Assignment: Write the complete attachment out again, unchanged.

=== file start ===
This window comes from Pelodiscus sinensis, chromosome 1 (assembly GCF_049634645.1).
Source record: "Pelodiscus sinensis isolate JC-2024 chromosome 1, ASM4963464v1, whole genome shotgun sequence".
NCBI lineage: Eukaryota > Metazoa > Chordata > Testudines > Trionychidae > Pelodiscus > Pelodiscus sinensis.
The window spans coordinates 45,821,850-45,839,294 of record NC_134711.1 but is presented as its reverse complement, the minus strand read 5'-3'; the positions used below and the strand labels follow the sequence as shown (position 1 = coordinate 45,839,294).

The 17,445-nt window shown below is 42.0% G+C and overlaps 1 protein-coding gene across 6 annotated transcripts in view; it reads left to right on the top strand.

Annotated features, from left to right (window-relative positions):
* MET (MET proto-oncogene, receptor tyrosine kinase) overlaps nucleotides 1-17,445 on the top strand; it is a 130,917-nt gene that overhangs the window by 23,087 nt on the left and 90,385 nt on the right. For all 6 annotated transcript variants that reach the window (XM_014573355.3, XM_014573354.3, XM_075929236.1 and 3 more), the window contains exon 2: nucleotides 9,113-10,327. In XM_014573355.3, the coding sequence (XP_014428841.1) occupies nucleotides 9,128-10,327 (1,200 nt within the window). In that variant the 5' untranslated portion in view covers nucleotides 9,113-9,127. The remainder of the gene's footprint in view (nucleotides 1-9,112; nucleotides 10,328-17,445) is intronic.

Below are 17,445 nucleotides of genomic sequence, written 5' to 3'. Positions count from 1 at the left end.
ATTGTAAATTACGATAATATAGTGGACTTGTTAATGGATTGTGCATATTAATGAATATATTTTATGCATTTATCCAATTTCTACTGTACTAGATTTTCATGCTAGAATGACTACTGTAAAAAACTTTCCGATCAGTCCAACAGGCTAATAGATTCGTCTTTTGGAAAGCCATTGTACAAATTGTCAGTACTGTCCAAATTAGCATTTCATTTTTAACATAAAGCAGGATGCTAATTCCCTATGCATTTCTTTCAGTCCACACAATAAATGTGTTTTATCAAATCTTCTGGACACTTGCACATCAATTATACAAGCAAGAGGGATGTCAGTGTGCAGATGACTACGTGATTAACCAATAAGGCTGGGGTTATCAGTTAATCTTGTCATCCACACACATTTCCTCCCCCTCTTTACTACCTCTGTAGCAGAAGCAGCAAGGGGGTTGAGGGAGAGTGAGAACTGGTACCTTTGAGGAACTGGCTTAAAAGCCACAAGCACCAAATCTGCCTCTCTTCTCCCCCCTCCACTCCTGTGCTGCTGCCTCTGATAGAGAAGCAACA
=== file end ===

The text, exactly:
This window comes from Pelodiscus sinensis, chromosome 1 (assembly GCF_049634645.1).
Source record: "Pelodiscus sinensis isolate JC-2024 chromosome 1, ASM4963464v1, whole genome shotgun sequence".
NCBI lineage: Eukaryota > Metazoa > Chordata > Testudines > Trionychidae > Pelodiscus > Pelodiscus sinensis.
The window spans coordinates 45,821,850-45,839,294 of record NC_134711.1 but is presented as its reverse complement, the minus strand read 5'-3'; the positions used below and the strand labels follow the sequence as shown (position 1 = coordinate 45,839,294).

The 17,445-nt window shown below is 42.0% G+C and overlaps 1 protein-coding gene across 6 annotated transcripts in view; it reads left to right on the top strand.

Annotated features, from left to right (window-relative positions):
* MET (MET proto-oncogene, receptor tyrosine kinase) overlaps nucleotides 1-17,445 on the top strand; it is a 130,917-nt gene that overhangs the window by 23,087 nt on the left and 90,385 nt on the right. For all 6 annotated transcript variants that reach the window (XM_014573355.3, XM_014573354.3, XM_075929236.1 and 3 more), the window contains exon 2: nucleotides 9,113-10,327. In XM_014573355.3, the coding sequence (XP_014428841.1) occupies nucleotides 9,128-10,327 (1,200 nt within the window). In that variant the 5' untranslated portion in view covers nucleotides 9,113-9,127. The remainder of the gene's footprint in view (nucleotides 1-9,112; nucleotides 10,328-17,445) is intronic.

Below are 17,445 nucleotides of genomic sequence, written 5' to 3'. Positions count from 1 at the left end.
ATTGTAAATTACGATAATATAGTGGACTTGTTAATGGATTGTGCATATTAATGAATATATTTTATGCATTTATCCAATTTCTACTGTACTAGATTTTCATGCTAGAATGACTACTGTAAAAAACTTTCCGATCAGTCCAACAGGCTAATAGATTCGTCTTTTGGAAAGCCATTGTACAAATTGTCAGTACTGTCCAAATTAGCATTTCATTTTTAACATAAAGCAGGATGCTAATTCCCTATGCATTTCTTTCAGTCCACACAATAAATGTGTTTTATCAAATCTTCTGGACACTTGCACATCAATTATACAAGCAAGAGGGATGTCAGTGTGCAGATGACTACGTGATTAACCAATAAGGCTGGGGTTATCAGTTAATCTTGTCATCCACACACATTTCCTCCCCCTCTTTACTACCTCTGTAGCAGAAGCAGCAAGGGGGTTGAGGGAGAGTGAGAACTGGTACCTTTGAGGAACTGGCTTAAAAGCCACAAGCACCAAATCTGCCTCTCTTCTCCCCCCTCCACTCCTGTGCTGCTGCCTCTGATAGAGAAGCAACA